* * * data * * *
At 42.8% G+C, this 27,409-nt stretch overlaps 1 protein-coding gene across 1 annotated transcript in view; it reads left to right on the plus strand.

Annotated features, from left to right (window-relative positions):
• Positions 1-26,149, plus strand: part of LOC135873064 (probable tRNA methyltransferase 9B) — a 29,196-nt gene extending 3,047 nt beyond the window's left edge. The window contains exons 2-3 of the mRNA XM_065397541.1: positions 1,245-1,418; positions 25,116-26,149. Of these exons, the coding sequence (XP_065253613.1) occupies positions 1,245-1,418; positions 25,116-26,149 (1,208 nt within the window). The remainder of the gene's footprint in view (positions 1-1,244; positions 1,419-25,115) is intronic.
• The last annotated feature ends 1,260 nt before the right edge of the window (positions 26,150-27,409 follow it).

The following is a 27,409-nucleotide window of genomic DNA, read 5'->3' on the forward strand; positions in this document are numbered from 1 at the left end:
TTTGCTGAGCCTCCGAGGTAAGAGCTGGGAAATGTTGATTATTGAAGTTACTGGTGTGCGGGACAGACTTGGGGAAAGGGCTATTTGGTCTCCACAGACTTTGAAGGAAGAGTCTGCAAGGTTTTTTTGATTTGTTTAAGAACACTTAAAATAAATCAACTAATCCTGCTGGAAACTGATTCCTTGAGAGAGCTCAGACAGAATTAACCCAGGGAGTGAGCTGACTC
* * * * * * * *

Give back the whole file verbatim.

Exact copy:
At 42.8% G+C, this 27,409-nt stretch overlaps 1 protein-coding gene across 1 annotated transcript in view; it reads left to right on the plus strand.

Annotated features, from left to right (window-relative positions):
• Positions 1-26,149, plus strand: part of LOC135873064 (probable tRNA methyltransferase 9B) — a 29,196-nt gene extending 3,047 nt beyond the window's left edge. The window contains exons 2-3 of the mRNA XM_065397541.1: positions 1,245-1,418; positions 25,116-26,149. Of these exons, the coding sequence (XP_065253613.1) occupies positions 1,245-1,418; positions 25,116-26,149 (1,208 nt within the window). The remainder of the gene's footprint in view (positions 1-1,244; positions 1,419-25,115) is intronic.
• The last annotated feature ends 1,260 nt before the right edge of the window (positions 26,150-27,409 follow it).

The following is a 27,409-nucleotide window of genomic DNA, read 5'->3' on the forward strand; positions in this document are numbered from 1 at the left end:
TTTGCTGAGCCTCCGAGGTAAGAGCTGGGAAATGTTGATTATTGAAGTTACTGGTGTGCGGGACAGACTTGGGGAAAGGGCTATTTGGTCTCCACAGACTTTGAAGGAAGAGTCTGCAAGGTTTTTTTGATTTGTTTAAGAACACTTAAAATAAATCAACTAATCCTGCTGGAAACTGATTCCTTGAGAGAGCTCAGACAGAATTAACCCAGGGAGTGAGCTGACTC